Short note on a story John linked to on InsideHPC.com
Should HPC vendors go private is the question. Of the three vendors listed, two of them are HPC vendors, the third is a general vendor with a few HPC sales.
Ok, who are the HPC vendors? This is a good question. I won’t give an exhaustive list, but the usual suspects are on that, where they derive all or most of their revenue from HPC. Cray, SGI, Panasas, SiCortex, Voltaire, … etc. Then you have the vendors with HPC sales/development groups (large or small) where HPC doesn’t make up the most or even a majority of the revenue. This would include IBM, HP, Dell, Qlogic, Cisco, and I would include Sun in this list. Then you have the vendors who really have little HPC footprint at all. This is most of the storage vendors, and despite their efforts, companies like Microsoft. This group are companies for which HPC may be a (permanent) loss leader, and is being executed as a tactic in a larger strategy, for competitive reasons, or for reasons relating to “check boxes” which allows the company to claim that they have HPC capabilities, in order not to be excluded from various business opportunities.
I haven’t included smaller shops like mine or any of our many partners such as Tsunamic Technologies in these lists, but we could.
Most in the middle and last group are public companies, and should remain so IMO. They have many lines of business, and a critical focus or decision making based upon one line of business impacting all lines only makes sense in the context of that being the majority of business. That is, their tails shouldn’t wag those dogs. In fact, it might become meaningful for some of these companies to, at some point, jettison or shutter their HPC portion of business if it no longer aligns with the corporate direction. I am not implying this will happen. It has in the past with other companies. SGI famously got out of clusters in January/February 2001. I left them in March 2001 (as a direct result) as I thought clusters were the future of HPC (but I was too chicken at the time to form Scalable Informatics, which I did 16 months later).
Should SGI go private? I don’t know. Not sure if this is a good idea. This would reduce their likelihood of being able to raise additional capital going forward (IMO), as the risk would be concentrated in fewer hands, and they would be (likely) more demanding on the management to perform and cut lossy business lines. SGI would lose some of its capability to retain excellent staff by offering stock options. If the employees can’t trade it, why would they want it … it would have no value to them, and therefore wouldn’t be usable as an incentive.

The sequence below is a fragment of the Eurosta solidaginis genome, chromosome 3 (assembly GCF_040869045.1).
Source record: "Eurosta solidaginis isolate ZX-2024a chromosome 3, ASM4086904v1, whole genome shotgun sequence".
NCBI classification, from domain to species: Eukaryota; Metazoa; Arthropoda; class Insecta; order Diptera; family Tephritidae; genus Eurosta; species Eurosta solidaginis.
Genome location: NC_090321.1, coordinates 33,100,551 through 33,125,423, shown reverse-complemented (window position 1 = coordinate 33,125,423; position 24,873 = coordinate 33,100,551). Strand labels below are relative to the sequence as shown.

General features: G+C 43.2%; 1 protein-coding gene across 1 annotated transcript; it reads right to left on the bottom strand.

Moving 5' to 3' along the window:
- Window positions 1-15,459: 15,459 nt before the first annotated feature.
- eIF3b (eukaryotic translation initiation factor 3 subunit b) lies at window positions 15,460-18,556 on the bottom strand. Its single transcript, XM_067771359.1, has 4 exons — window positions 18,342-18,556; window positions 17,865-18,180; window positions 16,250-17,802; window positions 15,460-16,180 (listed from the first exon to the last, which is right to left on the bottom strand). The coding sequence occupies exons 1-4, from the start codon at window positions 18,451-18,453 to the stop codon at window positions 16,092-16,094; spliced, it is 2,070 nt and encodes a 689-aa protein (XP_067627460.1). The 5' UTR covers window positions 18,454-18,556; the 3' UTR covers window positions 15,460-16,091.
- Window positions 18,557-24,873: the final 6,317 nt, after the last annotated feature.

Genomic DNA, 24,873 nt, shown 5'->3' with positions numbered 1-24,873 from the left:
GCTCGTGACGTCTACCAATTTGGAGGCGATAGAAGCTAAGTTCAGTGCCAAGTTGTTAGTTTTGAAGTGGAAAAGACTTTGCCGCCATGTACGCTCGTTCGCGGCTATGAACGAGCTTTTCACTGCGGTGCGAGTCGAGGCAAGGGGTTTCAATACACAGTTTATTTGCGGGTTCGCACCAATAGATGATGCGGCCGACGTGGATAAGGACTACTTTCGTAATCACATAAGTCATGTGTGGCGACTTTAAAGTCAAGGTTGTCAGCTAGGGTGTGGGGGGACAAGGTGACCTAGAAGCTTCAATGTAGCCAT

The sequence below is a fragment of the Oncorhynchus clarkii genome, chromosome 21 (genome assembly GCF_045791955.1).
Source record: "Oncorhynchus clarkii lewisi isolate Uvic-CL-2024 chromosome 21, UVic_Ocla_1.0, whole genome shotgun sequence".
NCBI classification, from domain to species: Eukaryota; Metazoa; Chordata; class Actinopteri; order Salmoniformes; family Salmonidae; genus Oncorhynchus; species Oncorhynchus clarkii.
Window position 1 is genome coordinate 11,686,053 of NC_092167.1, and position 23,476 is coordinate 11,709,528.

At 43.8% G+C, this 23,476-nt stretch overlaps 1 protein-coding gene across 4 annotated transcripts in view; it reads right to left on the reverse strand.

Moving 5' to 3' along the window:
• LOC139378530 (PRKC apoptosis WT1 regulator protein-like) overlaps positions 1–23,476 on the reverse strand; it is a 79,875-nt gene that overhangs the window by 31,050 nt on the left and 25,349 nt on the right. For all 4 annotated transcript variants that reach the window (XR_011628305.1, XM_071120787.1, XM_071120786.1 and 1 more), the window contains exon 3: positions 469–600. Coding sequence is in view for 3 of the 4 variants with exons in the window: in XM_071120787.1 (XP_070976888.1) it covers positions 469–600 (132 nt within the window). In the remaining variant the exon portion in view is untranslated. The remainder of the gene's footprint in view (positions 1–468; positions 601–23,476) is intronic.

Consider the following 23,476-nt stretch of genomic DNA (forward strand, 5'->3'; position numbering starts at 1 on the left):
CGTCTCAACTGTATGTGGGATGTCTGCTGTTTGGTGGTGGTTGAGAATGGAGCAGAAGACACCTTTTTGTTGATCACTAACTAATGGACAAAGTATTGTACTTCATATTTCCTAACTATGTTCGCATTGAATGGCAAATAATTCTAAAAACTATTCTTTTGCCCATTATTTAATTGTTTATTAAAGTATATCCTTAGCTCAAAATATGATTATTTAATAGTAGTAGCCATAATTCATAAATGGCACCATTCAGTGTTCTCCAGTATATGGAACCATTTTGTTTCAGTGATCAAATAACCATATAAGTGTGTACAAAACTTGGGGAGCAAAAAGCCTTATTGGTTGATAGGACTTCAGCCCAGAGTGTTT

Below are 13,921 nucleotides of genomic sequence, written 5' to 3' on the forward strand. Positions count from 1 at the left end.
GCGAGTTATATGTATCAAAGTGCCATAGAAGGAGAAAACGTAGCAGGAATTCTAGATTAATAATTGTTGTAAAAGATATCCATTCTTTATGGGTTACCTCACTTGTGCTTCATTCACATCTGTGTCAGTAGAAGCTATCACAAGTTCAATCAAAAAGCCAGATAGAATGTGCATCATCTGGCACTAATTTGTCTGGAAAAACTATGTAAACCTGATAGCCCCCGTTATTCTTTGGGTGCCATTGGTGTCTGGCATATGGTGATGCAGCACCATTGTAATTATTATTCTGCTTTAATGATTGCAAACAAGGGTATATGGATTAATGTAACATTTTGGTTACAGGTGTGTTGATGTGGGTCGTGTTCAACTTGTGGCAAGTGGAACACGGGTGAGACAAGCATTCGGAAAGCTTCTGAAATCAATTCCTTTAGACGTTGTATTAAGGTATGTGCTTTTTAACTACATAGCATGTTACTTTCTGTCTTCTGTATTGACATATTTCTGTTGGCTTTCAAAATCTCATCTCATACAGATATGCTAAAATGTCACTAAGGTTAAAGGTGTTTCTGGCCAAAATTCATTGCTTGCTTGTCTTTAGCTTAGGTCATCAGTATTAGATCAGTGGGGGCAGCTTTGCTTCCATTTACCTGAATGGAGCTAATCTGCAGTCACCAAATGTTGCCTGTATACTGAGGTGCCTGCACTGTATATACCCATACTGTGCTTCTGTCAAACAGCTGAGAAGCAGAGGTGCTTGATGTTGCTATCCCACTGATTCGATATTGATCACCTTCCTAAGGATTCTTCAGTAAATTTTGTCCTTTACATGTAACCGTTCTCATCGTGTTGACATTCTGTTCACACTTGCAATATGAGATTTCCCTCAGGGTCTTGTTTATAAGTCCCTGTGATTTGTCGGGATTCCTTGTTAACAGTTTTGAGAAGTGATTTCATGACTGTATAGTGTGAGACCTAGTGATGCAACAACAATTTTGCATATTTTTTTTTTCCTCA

Should Cray go private? I don’t think so, unless someone outright buys them. Same issues as above, though Cray has a different sales model, in large part dictated by various government agencies around the world. Its a longer sales cycle, and it can result in good financial performance, especially if they start exploring regions of the market that haven’t been well served by existing technology. This is something Cray can do, as they do build their own stuff.
Should Sun go private? No. This one is obvious. They have too many lines of business. I might think that they would want to divide the company between hardware and software divisions, and have each follow its own path.
Going private isn’t a panacea, or a solution to anything. It simply is a way to hide real state from the public eyes. Chrysler LLC doesn’t have to report its financial state to any external non-investor group. So no one knows precisely how it is doing outside of a very limited group. But has this made their lives easier? I don’t think so. I don’t think it has made them harder either.
In HPC many of the private companies are looking to go public. OTOH, if the stock is cheap, it is well worth the public companies to buy it up. As much as possible without going private. This will reduce the supply of equity in the company available to the public, and in doing so, hopefully allow them to have a higher per-share price. All they have to do is perform.
That is the issue. If they are going to perform better now or in the future, buying stock, or buying back their debt is a good thing. If they are not going to perform better now or in the future, they should hunker down and wait for the market to rebound as a whole. A rising tide lifts most ships. Not the ones securely sunk or sinking, but most ships.